A mysterious 300-million-year-old sea creature, known as the ‘Tully monster’, definitely did not have a backbone, a new study has claimed.
Scientists have been debating the morphology of Tullimonstrum gregarium since its fossils were first discovered in the 1950s.
The ‘undersea alien’ had eyes on stalks and teeth on the end of a trunk, and grew up to 14 inches (35 cm) in length.
But whether it was a vertebrate or invertebrate has been a point of contention, with evidence being found to suggest both.
Now, researchers at the University of Tokyo in Japan say that the Tully monster’s body parts once thought to indicate a backbone are not actually as they seemed.
A mysterious 300 million-year-old sea creature, known as the ‘Tully monster’ (pictured in artist’s impression), definitely did not have a backbone, a new study has claimed
Colour-coded depth maps (pictured) enabled the researchers to thoroughly investigate the structure of the Tully monster and other fossils from Mazon Creek, Illinois, USA
‘We believe that the mystery of it being an invertebrate or vertebrate has been solved,’ said first author and doctoral student Tomoyuki Mikami.
WHAT WAS THE TULLY MONSTER?
The Tullimonstrum was first discovered in the 1950s by fossil collector named Francis Tully when the first fossils were found in Mazon Creek fossil beds in central Illinois.
The Tully Monster, or Tullimonstrum gregarium, is thought to have been a soft-bodied sea creature that lived in muddy coastal waters in what is now Illinois.
They would have grown up to about to 14 inches (35 cm) long with a slender segmented body.
Its eyes sat at each end of a long rigid bar across the top of its head and it had a caudal fin.
Most strangely it had jaws at the end of a long proboscis, suggesting it perhaps ate food hidden deep in the silt of the estuary or within rocky nooks and crannies.
‘Based on multiple lines of evidence, the vertebrate hypothesis of the Tully monster is untenable.
‘The most important point is that the Tully monster had segmentation in its head region that extended from its body.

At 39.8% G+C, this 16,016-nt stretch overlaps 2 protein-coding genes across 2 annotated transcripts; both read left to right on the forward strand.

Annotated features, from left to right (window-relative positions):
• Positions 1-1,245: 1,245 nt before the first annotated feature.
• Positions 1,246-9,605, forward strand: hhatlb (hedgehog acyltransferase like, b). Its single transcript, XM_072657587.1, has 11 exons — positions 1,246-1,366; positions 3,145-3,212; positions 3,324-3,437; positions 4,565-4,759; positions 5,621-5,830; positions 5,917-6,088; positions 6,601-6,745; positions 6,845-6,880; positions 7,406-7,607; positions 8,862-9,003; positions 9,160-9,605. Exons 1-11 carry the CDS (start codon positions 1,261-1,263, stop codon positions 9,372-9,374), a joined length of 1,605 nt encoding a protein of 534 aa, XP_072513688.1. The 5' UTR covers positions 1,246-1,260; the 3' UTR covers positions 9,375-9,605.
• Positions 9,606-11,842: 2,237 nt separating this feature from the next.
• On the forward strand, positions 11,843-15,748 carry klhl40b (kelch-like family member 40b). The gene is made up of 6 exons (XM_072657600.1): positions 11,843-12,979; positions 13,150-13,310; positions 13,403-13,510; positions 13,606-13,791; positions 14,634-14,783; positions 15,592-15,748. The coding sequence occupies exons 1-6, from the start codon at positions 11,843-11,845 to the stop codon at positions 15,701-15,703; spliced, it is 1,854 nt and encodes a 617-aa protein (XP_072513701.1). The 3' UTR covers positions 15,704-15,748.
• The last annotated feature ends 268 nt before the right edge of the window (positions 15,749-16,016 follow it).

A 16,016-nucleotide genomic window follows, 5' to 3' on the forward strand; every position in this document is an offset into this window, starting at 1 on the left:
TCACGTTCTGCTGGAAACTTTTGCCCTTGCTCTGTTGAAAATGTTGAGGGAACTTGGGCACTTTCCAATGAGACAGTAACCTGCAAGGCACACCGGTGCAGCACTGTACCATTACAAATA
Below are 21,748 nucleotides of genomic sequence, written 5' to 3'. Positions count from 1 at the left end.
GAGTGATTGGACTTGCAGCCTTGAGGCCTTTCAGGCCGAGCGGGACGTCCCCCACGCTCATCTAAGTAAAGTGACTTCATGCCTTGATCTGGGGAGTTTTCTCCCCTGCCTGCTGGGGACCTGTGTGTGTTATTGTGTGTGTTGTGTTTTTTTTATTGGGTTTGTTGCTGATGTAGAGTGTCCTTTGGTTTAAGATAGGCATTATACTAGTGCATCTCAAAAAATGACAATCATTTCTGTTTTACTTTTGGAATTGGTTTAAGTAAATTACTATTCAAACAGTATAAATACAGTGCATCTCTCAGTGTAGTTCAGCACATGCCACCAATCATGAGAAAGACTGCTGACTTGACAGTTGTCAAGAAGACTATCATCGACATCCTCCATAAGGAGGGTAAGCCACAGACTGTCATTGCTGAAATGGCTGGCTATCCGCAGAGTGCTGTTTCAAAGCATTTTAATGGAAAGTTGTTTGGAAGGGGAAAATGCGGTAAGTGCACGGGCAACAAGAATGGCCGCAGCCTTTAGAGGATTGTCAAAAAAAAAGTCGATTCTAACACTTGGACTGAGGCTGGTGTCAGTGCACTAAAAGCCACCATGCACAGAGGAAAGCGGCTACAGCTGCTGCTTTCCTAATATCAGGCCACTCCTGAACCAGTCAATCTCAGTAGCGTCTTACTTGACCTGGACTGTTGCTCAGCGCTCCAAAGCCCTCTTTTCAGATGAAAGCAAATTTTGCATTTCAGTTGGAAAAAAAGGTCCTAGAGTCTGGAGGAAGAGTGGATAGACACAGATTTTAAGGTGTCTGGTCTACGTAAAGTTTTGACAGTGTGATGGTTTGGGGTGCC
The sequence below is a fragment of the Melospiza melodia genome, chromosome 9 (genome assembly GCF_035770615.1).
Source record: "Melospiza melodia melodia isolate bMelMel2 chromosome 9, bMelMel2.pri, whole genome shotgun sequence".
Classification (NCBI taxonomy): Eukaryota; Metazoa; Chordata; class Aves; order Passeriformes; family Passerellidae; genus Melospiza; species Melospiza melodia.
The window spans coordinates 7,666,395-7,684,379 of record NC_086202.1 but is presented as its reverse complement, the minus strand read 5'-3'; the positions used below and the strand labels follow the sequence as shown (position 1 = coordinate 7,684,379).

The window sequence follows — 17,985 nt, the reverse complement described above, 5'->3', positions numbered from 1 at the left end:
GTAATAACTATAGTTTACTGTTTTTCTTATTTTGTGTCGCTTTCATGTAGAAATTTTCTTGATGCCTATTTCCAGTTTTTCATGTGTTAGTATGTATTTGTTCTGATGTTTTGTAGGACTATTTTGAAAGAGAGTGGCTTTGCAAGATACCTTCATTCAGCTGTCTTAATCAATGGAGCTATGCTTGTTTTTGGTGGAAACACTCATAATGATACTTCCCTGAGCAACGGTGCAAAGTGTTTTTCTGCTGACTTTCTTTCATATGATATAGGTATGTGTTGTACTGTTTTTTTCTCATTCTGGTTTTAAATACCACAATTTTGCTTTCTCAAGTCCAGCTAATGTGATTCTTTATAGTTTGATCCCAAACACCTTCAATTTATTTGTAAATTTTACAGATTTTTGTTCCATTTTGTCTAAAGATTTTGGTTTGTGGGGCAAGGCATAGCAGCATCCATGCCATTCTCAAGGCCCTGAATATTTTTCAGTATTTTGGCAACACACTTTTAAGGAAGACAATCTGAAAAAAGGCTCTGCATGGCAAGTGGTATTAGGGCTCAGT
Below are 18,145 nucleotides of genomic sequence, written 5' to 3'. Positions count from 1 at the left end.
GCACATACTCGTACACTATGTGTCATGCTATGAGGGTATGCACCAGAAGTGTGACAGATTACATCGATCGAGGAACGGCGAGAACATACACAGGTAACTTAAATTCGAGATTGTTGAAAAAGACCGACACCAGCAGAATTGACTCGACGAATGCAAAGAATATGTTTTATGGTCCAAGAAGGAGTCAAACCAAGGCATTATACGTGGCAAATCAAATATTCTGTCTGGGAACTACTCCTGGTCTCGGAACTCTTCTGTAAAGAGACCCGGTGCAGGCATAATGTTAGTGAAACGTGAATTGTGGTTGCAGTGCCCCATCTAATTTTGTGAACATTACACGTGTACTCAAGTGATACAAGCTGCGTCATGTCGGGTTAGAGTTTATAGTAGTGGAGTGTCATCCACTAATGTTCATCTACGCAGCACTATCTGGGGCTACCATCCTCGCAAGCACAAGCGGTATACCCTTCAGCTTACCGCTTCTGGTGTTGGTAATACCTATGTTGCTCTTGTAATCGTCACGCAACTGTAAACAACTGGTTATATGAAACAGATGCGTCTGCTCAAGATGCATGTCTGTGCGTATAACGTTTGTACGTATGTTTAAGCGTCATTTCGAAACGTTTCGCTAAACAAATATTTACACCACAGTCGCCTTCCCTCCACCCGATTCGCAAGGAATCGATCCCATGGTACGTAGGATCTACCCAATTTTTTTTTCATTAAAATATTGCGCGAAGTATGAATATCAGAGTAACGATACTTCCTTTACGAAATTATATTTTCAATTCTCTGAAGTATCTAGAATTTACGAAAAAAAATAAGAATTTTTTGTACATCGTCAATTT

‘This characteristic is not known in any vertebrate lineage, suggesting a nonvertebrate affinity.’
Fossils of the Tully monster were first discovered in Mazon Creek, Illinois, in 1955, by amateur collector Francis Tully.
They are thought to have lived in the muddy shallow waters around the coast that once sat over that area of Illinois 300 million years ago.
When they died they were covered in silt and became encased in the hard rock that later formed.
The fossil beds at Mazon Creek are one of the only places where the conditions were right to preserve the soft-bodied creature in a fossil before they decayed.
Their eyes sat at each end of a long rigid bar across the top of their heads and they had tail fins.
Most strangely, they had jaws at the end of a long proboscis, or trunk, suggesting they ate food hidden deep in the silt of the estuary or within rocky nooks and crannies.
This bizarre anatomy has made the Tully monster difficult to classify and, in 2016, a study from Yale University put forward evidence to suggest that it was a vertebrate.
Thousands of fossils of the creature have been unearthed in hard rocks dug out of coal mining pits in Mazon Creek, Grundy County, Illinois
Fossils of the Tully monster (pictured in artist’s impression) were first discovered in Mazon Creek, Illinois, USA in 1955, by amateur collector Francis Tully
Analysis of some fossils revealed what appeared to be a rudimentary spinal cord made of stiffened cartilage, known as a notochord.
They also claimed it contained other internal organ structures, such as gill sacs, that identified it as a vertebrate, and that its teeth resembled those of the lamprey fish, which also has a notochord.
Then, scientists at the University of Leicester claimed to identity fossilised granules in the creature’s eyes that could only be the pigment melanin.
They saw that the pigment-producing cells called ‘melanosomes’ were of two different shapes, which is something only seen in vertebrates.
If these two studies are correct, then the Tully monster could fill a crucial gap in the evolutionary tree of vertebrates.
However, a year later, a team from the University of Pennsylvania claimed they were wrong.
They said that you can’t discern the Tully monster’s internal structures from its fossils, and that lampreys also do not resemble them.